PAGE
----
THE MOVIE "Passing"
WHEN | WHERE In theaters and streaming Wednesday on Netflix.
WHAT IT'S ABOUT Actor Rebecca Hall makes her feature filmmaking debut with "Passing," an adaptation of the 1929 novel by Nella Larsen.
The movie, playing in limited theatrical release and streaming on Netflix beginning Wednesday, stars Tessa Thompson and Ruth Negga as childhood friends who reunite as adults when they run into each other at a cafe in New York City.
Both women are mixed race: Thompson's Irene Redfield identifies as African-American, living in Harlem, married to a doctor (André Holland) and the mother of two young boys. Negga's Clare Bellew passes as white — she's married to a wealthy racist (Alexander Skarsgård).
Shot in black and white and captured in the boxlike 4:3 aspect ratio, the movie depicts the fallout that emerges from this reunion, as Clare begins to spend more time around the Redfield family, and Irene finds that her own self-perceptions are tested.
MY SAY This is extraordinarily difficult material for any movie adaptation. It's a heavily interior story and one that relies upon a wealth of sociocultural context in the ways it evokes important and murky questions about identity construction, class biases, repressed sexuality and more.
That Hall chose to pursue it for her directorial debut — not to mention she wrote the screenplay — suggests a degree of confidence that could mark the arrival of a significant new cinematic voice.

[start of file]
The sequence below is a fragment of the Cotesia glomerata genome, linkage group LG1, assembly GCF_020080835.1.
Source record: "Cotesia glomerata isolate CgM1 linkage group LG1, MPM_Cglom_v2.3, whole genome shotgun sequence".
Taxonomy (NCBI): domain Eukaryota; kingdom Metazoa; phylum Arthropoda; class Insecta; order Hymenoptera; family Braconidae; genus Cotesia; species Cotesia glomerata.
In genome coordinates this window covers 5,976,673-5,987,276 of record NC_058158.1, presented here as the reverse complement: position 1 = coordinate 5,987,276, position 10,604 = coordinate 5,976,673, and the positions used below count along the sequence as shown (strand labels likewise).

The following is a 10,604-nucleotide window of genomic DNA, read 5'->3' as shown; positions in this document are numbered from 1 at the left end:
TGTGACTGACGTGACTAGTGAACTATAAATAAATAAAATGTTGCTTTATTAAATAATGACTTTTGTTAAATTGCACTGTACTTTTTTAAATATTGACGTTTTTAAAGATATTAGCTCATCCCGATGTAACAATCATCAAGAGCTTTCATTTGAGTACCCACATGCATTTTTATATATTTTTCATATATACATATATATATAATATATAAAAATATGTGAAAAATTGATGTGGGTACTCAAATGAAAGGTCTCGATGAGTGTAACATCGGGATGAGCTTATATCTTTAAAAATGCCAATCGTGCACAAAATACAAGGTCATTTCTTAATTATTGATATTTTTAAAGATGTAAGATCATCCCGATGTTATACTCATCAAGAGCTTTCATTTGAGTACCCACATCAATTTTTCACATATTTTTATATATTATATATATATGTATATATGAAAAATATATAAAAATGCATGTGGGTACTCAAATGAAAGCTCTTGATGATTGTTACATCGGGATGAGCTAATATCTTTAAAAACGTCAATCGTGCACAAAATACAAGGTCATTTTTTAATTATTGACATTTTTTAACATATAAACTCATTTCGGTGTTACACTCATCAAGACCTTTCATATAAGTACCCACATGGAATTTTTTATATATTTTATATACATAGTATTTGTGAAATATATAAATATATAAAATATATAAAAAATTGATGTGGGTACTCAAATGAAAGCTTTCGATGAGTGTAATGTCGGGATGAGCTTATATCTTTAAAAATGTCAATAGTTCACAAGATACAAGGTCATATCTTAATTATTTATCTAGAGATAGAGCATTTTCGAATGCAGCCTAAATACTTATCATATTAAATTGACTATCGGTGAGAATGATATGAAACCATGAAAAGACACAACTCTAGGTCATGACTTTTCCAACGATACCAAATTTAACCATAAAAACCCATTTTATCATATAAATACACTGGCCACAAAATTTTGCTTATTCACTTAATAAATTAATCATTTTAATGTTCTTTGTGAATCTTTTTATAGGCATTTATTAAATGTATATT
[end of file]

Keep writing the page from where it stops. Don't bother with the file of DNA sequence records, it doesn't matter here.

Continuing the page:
In Hall's hands, "Passing" keeps the focus on the actors tasked with distilling and communicating these complicated bonds. She does so through several smart filmmaking choices.
By closing off the edges of the screen, capturing the movie's entire world within the constraints of the 4:3 box, she can precisely direct the audience's focus. Close-ups become more stark: Thompson and Negga respond well to this by giving almost silent movie-level performances, conveying even the most transformative moments through their reactions.
The monochromatic color scheme imbues the picture with a degree of impressionistic timeliness that would have been lost through a more literal rendering. The sun pierces through the clouds; shadows suggest great, deep-seated ambiguities.
The movie takes place mostly in Harlem during the 1920s, but it seems to more precisely unfold somewhere beneath our surface reality, within the world that is shaped by our sublimated, unexpressed desires.
The filmmaker purposefully resists easy answers and accessible dramatic beats. There's nothing close to a conventional structure here, and the extent to which the movie works for a particular audience member has a lot to do with one's willingness to live in the very specific space Hall establishes.
But in another sense "Passing" is rooted in a harsh and uncompromising reality. The movie offers a great deal of wisdom in the extent to which it depicts some of the most fundamental contradictions of life in a distinctly American context.
There's a very specific framework in the stories of Irene and Clare, but a broader scope, too: The interplay between the comfort of the familiar and the allure of escape. Questions of how we construct our identities, and what societal norms allow for us. The all-too-human need to be sheltered from life's traumas versus the necessity of confronting and preparing for them. It's all recognizable in any context, at any time.
The stars bring it all home by understanding how to say a lot, while also saying very little. There's a great deal of subtext in every scene they share, and a real sense of tension. They're both distinctly human in their needs and desires and avatars for these larger themes. It's a master class of acting.
BOTTOM LINE "Passing" is an impressive adaptation of difficult material.